The concept of "fair use" isn't the same globally. Challeging it would be easiest outside of the US and he was talking to "Sky News Australia", I'm not sure of the existence and extend of fair use down under. It might be different.
Not getting indexed: only works if you have no need for traffic from the search engines. Their webmaster should be able to tell if they are a starting point that's able to grow it's traffic without any need ever to get a new referral.
Pointing to something is not the same as copying it. I can tell author X has written book Y, And point people to it talking about the book as long as I don't copy it verbatim. I can even summarize what happens in the book and given away "who did it" without the author having much legal recourse.
What seems to be a move those in the news business are after is a right to be the only ones who can talk about news. And that would be something bad, really terribly bad.
| 4:31 am on Nov 10, 2009 (gmt 0)|
|Pointing to something is not the same as copying it. I can tell author X has written book Y, And point people to it talking about the book as long as I don't copy it verbatim. I can even summarize what happens in the book and given away "who did it" without the author having much legal recourse. |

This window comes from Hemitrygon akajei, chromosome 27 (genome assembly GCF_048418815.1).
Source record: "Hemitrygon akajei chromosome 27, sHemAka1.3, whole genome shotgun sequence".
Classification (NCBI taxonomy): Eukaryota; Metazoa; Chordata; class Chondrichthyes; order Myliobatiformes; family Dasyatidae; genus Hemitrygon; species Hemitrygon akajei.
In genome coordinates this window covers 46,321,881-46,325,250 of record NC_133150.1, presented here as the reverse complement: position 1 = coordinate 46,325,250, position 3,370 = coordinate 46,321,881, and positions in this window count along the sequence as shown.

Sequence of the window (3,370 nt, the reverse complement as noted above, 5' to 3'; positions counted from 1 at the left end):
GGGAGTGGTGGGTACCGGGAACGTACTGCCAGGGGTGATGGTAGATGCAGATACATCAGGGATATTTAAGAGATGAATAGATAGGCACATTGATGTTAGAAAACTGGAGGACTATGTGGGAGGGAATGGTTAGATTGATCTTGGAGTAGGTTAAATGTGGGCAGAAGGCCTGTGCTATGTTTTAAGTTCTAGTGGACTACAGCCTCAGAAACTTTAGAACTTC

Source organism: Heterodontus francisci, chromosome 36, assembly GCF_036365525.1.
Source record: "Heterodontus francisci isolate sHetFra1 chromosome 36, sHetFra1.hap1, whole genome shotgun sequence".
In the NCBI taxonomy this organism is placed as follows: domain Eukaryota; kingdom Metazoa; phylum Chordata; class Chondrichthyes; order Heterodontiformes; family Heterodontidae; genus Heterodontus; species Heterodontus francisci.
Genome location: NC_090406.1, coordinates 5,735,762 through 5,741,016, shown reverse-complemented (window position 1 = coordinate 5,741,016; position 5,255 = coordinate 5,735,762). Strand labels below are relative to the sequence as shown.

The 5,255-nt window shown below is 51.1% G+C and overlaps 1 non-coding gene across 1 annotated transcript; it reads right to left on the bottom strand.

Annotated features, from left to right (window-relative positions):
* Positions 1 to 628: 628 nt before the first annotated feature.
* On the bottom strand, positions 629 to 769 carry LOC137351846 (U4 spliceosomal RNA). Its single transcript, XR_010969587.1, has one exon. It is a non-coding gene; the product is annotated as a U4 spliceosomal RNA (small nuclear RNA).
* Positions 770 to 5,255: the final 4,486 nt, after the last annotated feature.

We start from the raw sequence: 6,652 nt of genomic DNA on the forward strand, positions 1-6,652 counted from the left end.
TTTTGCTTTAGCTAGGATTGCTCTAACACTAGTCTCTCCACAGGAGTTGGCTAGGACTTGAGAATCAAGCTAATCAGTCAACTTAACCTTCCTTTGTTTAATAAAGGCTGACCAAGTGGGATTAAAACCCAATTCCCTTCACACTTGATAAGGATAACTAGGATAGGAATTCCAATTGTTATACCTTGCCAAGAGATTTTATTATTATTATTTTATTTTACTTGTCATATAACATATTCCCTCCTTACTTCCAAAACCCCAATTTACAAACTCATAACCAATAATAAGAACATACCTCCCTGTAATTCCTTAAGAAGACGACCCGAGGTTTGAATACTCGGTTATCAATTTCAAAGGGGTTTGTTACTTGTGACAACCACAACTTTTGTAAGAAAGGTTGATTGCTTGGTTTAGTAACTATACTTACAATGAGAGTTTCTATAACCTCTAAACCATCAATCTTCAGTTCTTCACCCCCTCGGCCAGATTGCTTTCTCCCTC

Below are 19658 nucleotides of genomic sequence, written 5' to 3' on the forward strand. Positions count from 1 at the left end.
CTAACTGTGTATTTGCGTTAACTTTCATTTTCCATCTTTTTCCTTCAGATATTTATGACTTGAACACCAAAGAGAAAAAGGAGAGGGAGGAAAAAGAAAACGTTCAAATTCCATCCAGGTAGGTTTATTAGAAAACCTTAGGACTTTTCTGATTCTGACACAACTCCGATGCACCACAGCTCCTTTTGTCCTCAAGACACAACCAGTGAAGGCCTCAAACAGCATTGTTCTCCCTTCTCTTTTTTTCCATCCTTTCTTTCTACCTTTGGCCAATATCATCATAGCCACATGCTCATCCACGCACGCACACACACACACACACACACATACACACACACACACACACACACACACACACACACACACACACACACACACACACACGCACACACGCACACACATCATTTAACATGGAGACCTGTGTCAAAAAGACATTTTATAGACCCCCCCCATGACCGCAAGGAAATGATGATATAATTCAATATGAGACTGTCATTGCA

Neither of these scenarios really captures what G is doing.
I might, for example, write a blog post that says, "The Washington Post had a nice background story about current unemployment rates being tied to economic decisions made under the Bush Whitehouse. Meanwhile, Fox News ran a similar story that squarely places the blame on the Obama administration."
No question of fair use there.
Google lists nothing but headlines, excerpts and ads. If there is any "value add" it is in the simple act of compilation - something done completely automatically, without human intervention.
|What seems to be a move those in the news business are after is a right to be the only ones who can talk about news. |
I am not sure I am following this line of argument. I don't hear that no one can "talk about news'. I hear, "If we are paying to gather, report and publish the news, then you aren't going to get a free venue to publish your ads at our expense."
The loss of independent new reporting would be "something bad, really terribly bad."
And, the "free"dom of the Internet threatens that in ways the news media never contemplated and has yet to develop a strategy for.
| 5:31 am on Nov 10, 2009 (gmt 0)|